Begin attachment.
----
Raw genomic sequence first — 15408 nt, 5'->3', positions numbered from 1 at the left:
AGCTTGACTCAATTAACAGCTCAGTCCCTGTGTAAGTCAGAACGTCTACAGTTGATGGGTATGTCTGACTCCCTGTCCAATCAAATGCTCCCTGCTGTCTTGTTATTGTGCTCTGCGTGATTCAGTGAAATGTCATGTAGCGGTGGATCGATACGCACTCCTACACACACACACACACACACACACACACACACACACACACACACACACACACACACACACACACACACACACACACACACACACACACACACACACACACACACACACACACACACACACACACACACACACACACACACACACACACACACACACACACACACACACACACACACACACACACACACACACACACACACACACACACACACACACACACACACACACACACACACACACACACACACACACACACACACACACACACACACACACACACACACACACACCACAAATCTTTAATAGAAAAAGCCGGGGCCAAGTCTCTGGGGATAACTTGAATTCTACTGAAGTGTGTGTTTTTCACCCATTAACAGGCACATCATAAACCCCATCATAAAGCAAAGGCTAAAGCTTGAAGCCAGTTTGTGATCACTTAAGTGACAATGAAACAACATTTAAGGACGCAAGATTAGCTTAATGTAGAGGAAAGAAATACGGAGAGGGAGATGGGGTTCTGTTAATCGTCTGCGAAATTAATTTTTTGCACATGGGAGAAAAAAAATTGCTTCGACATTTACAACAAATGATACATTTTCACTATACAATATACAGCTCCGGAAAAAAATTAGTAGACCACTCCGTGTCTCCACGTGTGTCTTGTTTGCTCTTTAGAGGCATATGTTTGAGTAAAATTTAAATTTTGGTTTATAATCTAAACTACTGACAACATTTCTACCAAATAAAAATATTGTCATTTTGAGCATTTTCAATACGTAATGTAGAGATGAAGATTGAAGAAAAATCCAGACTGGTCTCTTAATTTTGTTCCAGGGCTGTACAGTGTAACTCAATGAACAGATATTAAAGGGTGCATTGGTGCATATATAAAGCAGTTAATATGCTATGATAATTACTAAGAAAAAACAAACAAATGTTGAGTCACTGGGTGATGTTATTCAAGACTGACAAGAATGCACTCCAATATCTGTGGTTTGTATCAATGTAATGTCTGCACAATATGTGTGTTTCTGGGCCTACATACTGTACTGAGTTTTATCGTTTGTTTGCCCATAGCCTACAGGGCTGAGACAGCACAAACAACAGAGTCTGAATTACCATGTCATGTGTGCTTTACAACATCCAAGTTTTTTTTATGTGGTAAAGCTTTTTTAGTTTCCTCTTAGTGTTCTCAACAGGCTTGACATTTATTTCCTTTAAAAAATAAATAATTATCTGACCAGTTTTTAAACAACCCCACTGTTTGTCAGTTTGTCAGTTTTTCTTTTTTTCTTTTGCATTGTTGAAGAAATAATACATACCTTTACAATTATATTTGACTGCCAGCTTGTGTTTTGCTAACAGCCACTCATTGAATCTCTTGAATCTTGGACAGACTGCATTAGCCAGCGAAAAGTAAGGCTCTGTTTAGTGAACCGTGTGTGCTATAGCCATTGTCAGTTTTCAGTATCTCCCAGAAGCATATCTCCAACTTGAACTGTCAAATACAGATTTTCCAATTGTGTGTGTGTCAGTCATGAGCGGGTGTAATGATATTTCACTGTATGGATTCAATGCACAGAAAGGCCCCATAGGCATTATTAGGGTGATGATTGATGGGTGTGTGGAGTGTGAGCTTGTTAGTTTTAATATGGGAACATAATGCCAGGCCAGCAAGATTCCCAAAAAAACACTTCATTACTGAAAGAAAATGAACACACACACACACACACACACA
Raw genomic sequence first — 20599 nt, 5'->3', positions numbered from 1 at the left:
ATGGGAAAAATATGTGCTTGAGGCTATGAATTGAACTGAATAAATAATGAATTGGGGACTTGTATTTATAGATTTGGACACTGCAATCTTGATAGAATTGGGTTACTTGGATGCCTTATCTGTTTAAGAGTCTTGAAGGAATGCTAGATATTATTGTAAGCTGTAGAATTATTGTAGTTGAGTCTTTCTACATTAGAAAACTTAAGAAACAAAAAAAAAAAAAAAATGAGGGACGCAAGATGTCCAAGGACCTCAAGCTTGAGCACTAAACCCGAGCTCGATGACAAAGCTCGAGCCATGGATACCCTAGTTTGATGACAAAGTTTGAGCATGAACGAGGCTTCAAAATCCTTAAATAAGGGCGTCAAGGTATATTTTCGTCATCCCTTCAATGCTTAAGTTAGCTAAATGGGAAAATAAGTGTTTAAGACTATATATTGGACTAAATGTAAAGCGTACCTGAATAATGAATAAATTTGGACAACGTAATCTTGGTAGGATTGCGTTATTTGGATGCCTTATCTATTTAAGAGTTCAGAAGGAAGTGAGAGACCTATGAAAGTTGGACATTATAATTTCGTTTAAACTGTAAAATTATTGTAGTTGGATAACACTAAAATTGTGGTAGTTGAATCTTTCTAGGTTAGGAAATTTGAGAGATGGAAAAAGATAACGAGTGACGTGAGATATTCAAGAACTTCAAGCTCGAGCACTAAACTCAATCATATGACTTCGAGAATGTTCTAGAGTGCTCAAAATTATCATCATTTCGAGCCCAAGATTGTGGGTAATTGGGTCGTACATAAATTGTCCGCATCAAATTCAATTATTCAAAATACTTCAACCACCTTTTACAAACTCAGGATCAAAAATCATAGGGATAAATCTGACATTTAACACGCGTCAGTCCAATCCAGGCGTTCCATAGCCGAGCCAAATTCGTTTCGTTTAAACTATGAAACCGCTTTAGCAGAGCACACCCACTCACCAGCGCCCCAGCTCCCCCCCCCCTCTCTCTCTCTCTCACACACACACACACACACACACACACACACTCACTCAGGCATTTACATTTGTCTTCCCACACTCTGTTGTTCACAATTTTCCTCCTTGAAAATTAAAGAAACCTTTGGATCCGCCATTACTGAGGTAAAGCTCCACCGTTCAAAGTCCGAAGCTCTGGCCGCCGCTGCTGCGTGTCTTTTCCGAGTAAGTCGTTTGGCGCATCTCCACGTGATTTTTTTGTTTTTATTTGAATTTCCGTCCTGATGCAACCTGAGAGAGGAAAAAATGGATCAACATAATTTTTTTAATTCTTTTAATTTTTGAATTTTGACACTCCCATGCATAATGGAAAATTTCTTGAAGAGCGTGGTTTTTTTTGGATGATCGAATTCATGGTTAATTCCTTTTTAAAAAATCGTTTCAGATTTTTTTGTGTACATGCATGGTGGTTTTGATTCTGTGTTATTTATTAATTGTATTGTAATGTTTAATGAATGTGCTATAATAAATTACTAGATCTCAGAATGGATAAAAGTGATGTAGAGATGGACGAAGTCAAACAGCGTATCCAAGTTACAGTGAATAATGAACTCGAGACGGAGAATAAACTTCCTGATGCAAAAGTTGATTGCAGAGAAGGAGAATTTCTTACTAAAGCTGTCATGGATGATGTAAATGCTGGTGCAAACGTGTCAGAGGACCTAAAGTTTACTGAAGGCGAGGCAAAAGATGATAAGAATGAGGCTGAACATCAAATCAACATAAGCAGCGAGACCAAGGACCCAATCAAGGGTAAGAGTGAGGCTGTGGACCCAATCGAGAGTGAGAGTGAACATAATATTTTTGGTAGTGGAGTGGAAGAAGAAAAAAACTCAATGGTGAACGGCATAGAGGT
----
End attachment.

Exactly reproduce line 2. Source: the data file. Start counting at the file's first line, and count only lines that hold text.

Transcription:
AGCTTGACTCAATTAACAGCTCAGTCCCTGTGTAAGTCAGAACGTCTACAGTTGATGGGTATGTCTGACTCCCTGTCCAATCAAATGCTCCCTGCTGTCTTGTTATTGTGCTCTGCGTGATTCAGTGAAATGTCATGTAGCGGTGGATCGATACGCACTCCTACACACACACACACACACACACACACACACACACACACACACACACACACACACACACACACACACACACACACACACACACACACACACACACACACACACACACACACACACACACACACACACACACACACACACACACACACACACACACACACACACACACACACACACACACACACACACACACACACACACACACACACACACACACACACACACACACACACACACACACACACACACACACACACACACACACACACACACACACACACACACACACACACCACAAATCTTTAATAGAAAAAGCCGGGGCCAAGTCTCTGGGGATAACTTGAATTCTACTGAAGTGTGTGTTTTTCACCCATTAACAGGCACATCATAAACCCCATCATAAAGCAAAGGCTAAAGCTTGAAGCCAGTTTGTGATCACTTAAGTGACAATGAAACAACATTTAAGGACGCAAGATTAGCTTAATGTAGAGGAAAGAAATACGGAGAGGGAGATGGGGTTCTGTTAATCGTCTGCGAAATTAATTTTTTGCACATGGGAGAAAAAAAATTGCTTCGACATTTACAACAAATGATACATTTTCACTATACAATATACAGCTCCGGAAAAAAATTAGTAGACCACTCCGTGTCTCCACGTGTGTCTTGTTTGCTCTTTAGAGGCATATGTTTGAGTAAAATTTAAATTTTGGTTTATAATCTAAACTACTGACAACATTTCTACCAAATAAAAATATTGTCATTTTGAGCATTTTCAATACGTAATGTAGAGATGAAGATTGAAGAAAAATCCAGACTGGTCTCTTAATTTTGTTCCAGGGCTGTACAGTGTAACTCAATGAACAGATATTAAAGGGTGCATTGGTGCATATATAAAGCAGTTAATATGCTATGATAATTACTAAGAAAAAACAAACAAATGTTGAGTCACTGGGTGATGTTATTCAAGACTGACAAGAATGCACTCCAATATCTGTGGTTTGTATCAATGTAATGTCTGCACAATATGTGTGTTTCTGGGCCTACATACTGTACTGAGTTTTATCGTTTGTTTGCCCATAGCCTACAGGGCTGAGACAGCACAAACAACAGAGTCTGAATTACCATGTCATGTGTGCTTTACAACATCCAAGTTTTTTTTATGTGGTAAAGCTTTTTTAGTTTCCTCTTAGTGTTCTCAACAGGCTTGACATTTATTTCCTTTAAAAAATAAATAATTATCTGACCAGTTTTTAAACAACCCCACTGTTTGTCAGTTTGTCAGTTTTTCTTTTTTTCTTTTGCATTGTTGAAGAAATAATACATACCTTTACAATTATATTTGACTGCCAGCTTGTGTTTTGCTAACAGCCACTCATTGAATCTCTTGAATCTTGGACAGACTGCATTAGCCAGCGAAAAGTAAGGCTCTGTTTAGTGAACCGTGTGTGCTATAGCCATTGTCAGTTTTCAGTATCTCCCAGAAGCATATCTCCAACTTGAACTGTCAAATACAGATTTTCCAATTGTGTGTGTGTCAGTCATGAGCGGGTGTAATGATATTTCACTGTATGGATTCAATGCACAGAAAGGCCCCATAGGCATTATTAGGGTGATGATTGATGGGTGTGTGGAGTGTGAGCTTGTTAGTTTTAATATGGGAACATAATGCCAGGCCAGCAAGATTCCCAAAAAAACACTTCATTACTGAAAGAAAATGAACACACACACACACACACACACA